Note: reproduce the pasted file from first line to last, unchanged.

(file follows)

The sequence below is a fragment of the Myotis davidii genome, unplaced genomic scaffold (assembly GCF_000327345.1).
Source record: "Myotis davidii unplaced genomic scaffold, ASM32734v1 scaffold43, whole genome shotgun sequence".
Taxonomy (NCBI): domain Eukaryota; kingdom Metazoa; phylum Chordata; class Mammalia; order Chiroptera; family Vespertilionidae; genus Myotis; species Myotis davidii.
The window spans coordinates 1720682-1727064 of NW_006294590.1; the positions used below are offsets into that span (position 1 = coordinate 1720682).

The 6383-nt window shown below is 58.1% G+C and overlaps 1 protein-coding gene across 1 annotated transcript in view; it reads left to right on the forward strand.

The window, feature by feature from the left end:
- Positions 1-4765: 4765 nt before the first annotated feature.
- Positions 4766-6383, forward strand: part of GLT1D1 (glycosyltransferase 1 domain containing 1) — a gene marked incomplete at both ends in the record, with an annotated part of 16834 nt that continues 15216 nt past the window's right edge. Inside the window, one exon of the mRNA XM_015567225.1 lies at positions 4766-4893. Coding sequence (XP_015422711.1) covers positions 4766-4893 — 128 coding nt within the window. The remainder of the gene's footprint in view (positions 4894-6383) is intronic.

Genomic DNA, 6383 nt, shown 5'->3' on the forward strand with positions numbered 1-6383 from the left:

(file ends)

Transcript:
The sequence below is a fragment of the Myotis davidii genome, unplaced genomic scaffold (assembly GCF_000327345.1).
Source record: "Myotis davidii unplaced genomic scaffold, ASM32734v1 scaffold43, whole genome shotgun sequence".
Taxonomy (NCBI): domain Eukaryota; kingdom Metazoa; phylum Chordata; class Mammalia; order Chiroptera; family Vespertilionidae; genus Myotis; species Myotis davidii.
The window spans coordinates 1720682-1727064 of NW_006294590.1; the positions used below are offsets into that span (position 1 = coordinate 1720682).

The 6383-nt window shown below is 58.1% G+C and overlaps 1 protein-coding gene across 1 annotated transcript in view; it reads left to right on the forward strand.

The window, feature by feature from the left end:
- Positions 1-4765: 4765 nt before the first annotated feature.
- Positions 4766-6383, forward strand: part of GLT1D1 (glycosyltransferase 1 domain containing 1) — a gene marked incomplete at both ends in the record, with an annotated part of 16834 nt that continues 15216 nt past the window's right edge. Inside the window, one exon of the mRNA XM_015567225.1 lies at positions 4766-4893. Coding sequence (XP_015422711.1) covers positions 4766-4893 — 128 coding nt within the window. The remainder of the gene's footprint in view (positions 4894-6383) is intronic.

Genomic DNA, 6383 nt, shown 5'->3' on the forward strand with positions numbered 1-6383 from the left: